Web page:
After environmental groups and opposition parties in Quebec, it is now the turn of three Innu nations to formally oppose the construction of the LNG Quebec gas industrial complex. While recalling the existence of ancestral rights on the territory of the project, they affirm that it “is prejudicial to future generations”, in particular because of its climatic impacts and the risks for the biodiversity of the Saguenay.
As part of a joint public outing on Wednesday, the councils of the Innu First Nations of Essipit, Mashteuiatsh and Pessamit expressed “a strongly unfavorable opinion” in relation to the Énergie Saguenay project, designed to facilitate export natural gas produced primarily by fracking in Alberta.
“The leaders of the First Nations concerned are deeply concerned about the decision that governments will take regarding the Énergie Saguenay project and call on them to act and commit now. For them, this project is detrimental to future generations and is clearly inconsistent with a healthy vision for the future, as well as with the global and societal challenges of the coming decades ”, they write.
Without mentioning the appeals that could be launched if the Legault government give the green light to the plant and marine terminal project in the coming months, the Aboriginal leaders recalled that the project site “is located on a territory where these Innu First Nations hold ancestral rights”. They add that “constitutional obligations protecting rights must be respected, such as seeking consent, consultation and accommodation”.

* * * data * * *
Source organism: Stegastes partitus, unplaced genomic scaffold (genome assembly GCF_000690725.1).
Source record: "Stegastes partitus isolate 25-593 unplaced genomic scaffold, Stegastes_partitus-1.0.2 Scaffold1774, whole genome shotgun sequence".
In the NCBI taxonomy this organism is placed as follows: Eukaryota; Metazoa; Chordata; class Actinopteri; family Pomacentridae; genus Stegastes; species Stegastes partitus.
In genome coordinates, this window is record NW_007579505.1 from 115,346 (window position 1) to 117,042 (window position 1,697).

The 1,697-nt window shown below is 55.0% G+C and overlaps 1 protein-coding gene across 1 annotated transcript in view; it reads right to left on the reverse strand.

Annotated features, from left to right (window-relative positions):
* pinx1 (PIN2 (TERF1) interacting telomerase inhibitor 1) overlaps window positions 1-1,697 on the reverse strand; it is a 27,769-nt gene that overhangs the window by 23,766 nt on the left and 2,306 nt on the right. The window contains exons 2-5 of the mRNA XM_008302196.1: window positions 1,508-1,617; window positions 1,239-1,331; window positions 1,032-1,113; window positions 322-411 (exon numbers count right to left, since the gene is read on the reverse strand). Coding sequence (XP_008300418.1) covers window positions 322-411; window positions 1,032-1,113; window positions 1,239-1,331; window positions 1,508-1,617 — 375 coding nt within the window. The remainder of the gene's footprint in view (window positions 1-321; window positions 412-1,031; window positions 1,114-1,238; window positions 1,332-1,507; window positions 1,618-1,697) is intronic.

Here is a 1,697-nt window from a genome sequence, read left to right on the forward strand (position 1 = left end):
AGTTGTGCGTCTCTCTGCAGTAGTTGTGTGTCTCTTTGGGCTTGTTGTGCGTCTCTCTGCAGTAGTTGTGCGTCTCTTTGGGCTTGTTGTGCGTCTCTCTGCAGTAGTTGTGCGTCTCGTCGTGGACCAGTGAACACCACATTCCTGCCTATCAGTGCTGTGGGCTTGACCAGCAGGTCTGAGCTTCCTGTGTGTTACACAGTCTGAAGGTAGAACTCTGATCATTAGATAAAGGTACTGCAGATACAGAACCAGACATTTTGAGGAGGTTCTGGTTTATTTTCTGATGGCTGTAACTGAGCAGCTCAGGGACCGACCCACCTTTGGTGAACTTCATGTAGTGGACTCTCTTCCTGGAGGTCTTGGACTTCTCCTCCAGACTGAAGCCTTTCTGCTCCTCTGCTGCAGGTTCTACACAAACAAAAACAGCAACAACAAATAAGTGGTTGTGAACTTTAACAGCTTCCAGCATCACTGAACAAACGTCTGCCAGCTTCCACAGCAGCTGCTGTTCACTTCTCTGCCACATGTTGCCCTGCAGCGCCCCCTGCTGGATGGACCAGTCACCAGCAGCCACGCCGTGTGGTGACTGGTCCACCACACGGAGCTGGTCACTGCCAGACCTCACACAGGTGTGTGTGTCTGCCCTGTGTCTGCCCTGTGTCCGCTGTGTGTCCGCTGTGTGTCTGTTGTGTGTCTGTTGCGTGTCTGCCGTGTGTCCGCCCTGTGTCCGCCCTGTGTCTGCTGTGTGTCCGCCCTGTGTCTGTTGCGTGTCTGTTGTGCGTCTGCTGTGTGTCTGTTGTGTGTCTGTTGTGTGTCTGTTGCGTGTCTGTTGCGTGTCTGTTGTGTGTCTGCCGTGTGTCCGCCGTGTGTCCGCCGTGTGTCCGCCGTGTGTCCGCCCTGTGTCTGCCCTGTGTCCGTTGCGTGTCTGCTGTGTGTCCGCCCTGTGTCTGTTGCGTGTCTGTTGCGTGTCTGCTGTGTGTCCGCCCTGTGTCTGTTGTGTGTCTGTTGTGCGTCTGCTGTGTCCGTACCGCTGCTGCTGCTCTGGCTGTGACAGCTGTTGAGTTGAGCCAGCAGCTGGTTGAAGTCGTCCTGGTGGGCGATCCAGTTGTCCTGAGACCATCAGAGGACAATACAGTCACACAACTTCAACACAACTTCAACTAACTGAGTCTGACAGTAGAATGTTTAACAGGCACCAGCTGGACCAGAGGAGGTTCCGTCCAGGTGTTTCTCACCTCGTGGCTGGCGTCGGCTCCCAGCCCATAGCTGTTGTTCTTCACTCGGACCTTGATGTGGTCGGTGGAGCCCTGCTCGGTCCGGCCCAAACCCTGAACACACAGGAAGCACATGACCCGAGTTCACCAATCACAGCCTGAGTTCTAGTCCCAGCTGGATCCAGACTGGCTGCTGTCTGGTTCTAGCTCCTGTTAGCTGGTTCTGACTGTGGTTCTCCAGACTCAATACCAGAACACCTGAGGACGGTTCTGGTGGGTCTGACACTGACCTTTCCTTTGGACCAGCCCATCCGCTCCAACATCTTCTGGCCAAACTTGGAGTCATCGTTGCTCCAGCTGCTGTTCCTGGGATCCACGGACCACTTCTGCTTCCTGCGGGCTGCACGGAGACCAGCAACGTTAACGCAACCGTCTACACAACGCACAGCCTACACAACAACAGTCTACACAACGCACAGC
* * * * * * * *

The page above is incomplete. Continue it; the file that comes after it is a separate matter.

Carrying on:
These three Innu nations, who had initiated a “Open dialogue” with the promoters, and since 2015, do not call into question the good faith of GNL Québec in the context of these discussions. But they believe that “the issues surrounding marine mammals and a real energy transition remain fraught with uncertainties”, after the publication of a very critical report from the Office of Public Hearings on the Environment (BAPE).
“The commission of inquiry [du BAPE] noted that there is no guarantee or means of ensuring that the liquefied natural gas produced will effectively be used as a substitute for more polluting fuels in the targeted export markets. This advice came to destroy the only aspect that gave rise to a positive perception of the project at the outset, namely the substitution scenario ”, deplore the First Nations.
The BAPE report concludes in fact, the project for the liquefaction and maritime export of natural gas will result in a “net addition” of greenhouse gas (GHG) emissions. The commissioners thus reject the main argument put forward by the promoters, who assert on the contrary that the project would reduce global GHG emissions.
The BAPE also refutes the idea that this natural gas would contribute to the “energy transition” necessary to fight against the climate crisis, as the Prime Minister affirmed. Francois Legault and some of its ministers even before the environmental assessment. Rather, the report underlines that LNG Quebec “could act as a brake on the energy transition in the markets targeted by the project”.